If you’ve seen the headlines from late July about insecure wireless keyboards and you own a wireless keyboard, you may be wondering whether you should grab it and fling it under the next passing truck. Not so fast! The research, labeled KeySniffer, appears strong and deep, but not all wireless keyboards are the same.
Apple uses robust security to communicate between their input devices and host computers, as do many other manufacturers. However, if you’re using anything but an Apple wireless keyboard, mouse, or Magic Trackpad, you should consultthe list of affected products.
A wireless keyboard and mouse can be very convenient when you don’t have enough USB ports or lack ones in the place you need them, want the flexibility to move your input devices around beyond normal cable length, or hate the clutter and unsightliness. The personal area network (PAN) Bluetooth standard was developed in part to allow wireless input peripherals like keyboards.
Bluetooth wasn’t initially a terrific solution for typing, however, because the first version had a complicated pairing process, especially on devices without screens, and didn’t manage power usage well on standalone devices. Its low throughput could lead to dropped or delayed keystrokes. It took until after 2010 before the right standards and chipsets allowed both higher-throughput and power-efficient keyboards, which is why we saw an explosion of Bluetooth wireless keyboards not long after that.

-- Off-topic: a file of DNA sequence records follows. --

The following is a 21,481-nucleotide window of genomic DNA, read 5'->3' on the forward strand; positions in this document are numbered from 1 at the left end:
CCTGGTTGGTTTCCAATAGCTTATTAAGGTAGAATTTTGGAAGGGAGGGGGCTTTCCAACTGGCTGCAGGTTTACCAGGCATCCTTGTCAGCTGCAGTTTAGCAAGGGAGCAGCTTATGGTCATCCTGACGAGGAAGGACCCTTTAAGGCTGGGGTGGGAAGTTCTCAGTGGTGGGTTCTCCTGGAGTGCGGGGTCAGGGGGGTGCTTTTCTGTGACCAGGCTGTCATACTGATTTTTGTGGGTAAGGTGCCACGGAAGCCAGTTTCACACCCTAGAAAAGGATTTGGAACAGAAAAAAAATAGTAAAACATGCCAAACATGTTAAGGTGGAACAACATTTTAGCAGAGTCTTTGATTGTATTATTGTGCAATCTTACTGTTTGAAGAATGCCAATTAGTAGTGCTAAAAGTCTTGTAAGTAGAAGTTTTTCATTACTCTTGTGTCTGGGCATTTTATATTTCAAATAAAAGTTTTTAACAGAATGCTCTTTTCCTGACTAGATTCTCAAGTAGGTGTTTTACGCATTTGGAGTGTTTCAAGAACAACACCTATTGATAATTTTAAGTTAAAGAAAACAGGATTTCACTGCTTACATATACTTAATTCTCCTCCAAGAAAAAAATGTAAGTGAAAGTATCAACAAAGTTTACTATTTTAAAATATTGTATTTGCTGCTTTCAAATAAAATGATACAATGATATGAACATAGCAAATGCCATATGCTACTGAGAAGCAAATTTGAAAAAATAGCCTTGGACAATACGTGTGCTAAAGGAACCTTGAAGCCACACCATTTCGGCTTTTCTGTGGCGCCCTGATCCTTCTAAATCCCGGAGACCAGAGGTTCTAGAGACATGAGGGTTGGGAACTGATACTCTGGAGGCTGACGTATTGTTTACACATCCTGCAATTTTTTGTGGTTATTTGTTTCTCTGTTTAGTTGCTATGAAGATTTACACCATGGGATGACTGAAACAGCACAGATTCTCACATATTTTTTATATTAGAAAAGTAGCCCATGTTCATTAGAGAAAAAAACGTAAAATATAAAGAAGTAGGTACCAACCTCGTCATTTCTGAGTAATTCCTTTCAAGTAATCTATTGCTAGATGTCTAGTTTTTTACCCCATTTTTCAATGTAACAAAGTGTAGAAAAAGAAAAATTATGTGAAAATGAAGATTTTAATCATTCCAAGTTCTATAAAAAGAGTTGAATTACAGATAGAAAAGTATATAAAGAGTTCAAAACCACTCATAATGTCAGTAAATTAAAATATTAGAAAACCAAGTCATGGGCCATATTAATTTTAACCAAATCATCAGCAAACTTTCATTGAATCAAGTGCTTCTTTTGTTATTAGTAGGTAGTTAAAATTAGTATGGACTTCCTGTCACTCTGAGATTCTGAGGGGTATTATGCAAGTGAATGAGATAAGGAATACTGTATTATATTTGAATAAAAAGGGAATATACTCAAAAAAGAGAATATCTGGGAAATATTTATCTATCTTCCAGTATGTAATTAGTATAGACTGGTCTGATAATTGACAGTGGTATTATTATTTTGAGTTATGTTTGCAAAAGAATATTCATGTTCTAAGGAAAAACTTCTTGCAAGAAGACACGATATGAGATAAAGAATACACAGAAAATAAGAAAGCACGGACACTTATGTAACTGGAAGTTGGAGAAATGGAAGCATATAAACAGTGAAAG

The other issue was compatibility: Not every computer included Bluetooth until just a few years ago, when everything about using it became easier and more reliable. Apple started adding Bluetooth 4 to its products in 2011. (Bluetooth can still have trouble when you have more than a few devices on the network, even though each PAN technically supports up to seven devices; Apple even offers a rare bit of frank advice about this.)
If you were an early adopter, you might have purchased a non-Bluetooth keyboard or mouse. They used much cheaper radio equipment that didn’t need to be compatible with anything, and included a USB dongle—often a tiny stub that barely extended from the port—which contained the radio system. You can still buy these, and it’s a subset of this kind of keyboard that’s the problem.